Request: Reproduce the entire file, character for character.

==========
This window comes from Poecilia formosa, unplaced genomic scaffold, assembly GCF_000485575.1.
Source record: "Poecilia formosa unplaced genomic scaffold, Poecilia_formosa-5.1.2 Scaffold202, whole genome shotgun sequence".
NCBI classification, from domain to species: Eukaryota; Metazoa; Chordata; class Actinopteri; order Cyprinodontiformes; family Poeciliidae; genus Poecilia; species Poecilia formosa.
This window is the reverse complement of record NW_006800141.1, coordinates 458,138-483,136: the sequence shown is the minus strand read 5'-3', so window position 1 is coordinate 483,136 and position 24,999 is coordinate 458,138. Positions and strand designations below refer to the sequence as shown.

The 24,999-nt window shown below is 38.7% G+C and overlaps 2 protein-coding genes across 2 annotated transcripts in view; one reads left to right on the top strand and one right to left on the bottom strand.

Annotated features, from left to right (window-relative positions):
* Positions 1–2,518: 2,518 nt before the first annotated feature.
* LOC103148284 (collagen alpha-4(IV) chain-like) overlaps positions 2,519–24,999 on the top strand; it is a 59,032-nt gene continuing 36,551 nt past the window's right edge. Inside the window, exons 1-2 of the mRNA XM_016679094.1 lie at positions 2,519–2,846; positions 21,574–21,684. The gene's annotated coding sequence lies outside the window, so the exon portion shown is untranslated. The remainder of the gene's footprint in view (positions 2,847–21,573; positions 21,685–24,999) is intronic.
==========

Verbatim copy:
This window comes from Poecilia formosa, unplaced genomic scaffold, assembly GCF_000485575.1.
Source record: "Poecilia formosa unplaced genomic scaffold, Poecilia_formosa-5.1.2 Scaffold202, whole genome shotgun sequence".
NCBI classification, from domain to species: Eukaryota; Metazoa; Chordata; class Actinopteri; order Cyprinodontiformes; family Poeciliidae; genus Poecilia; species Poecilia formosa.
This window is the reverse complement of record NW_006800141.1, coordinates 458,138-483,136: the sequence shown is the minus strand read 5'-3', so window position 1 is coordinate 483,136 and position 24,999 is coordinate 458,138. Positions and strand designations below refer to the sequence as shown.

The 24,999-nt window shown below is 38.7% G+C and overlaps 2 protein-coding genes across 2 annotated transcripts in view; one reads left to right on the top strand and one right to left on the bottom strand.

Annotated features, from left to right (window-relative positions):
* Positions 1–2,518: 2,518 nt before the first annotated feature.
* LOC103148284 (collagen alpha-4(IV) chain-like) overlaps positions 2,519–24,999 on the top strand; it is a 59,032-nt gene continuing 36,551 nt past the window's right edge. Inside the window, exons 1-2 of the mRNA XM_016679094.1 lie at positions 2,519–2,846; positions 21,574–21,684. The gene's annotated coding sequence lies outside the window, so the exon portion shown is untranslated. The remainder of the gene's footprint in view (positions 2,847–21,573; positions 21,685–24,999) is intronic.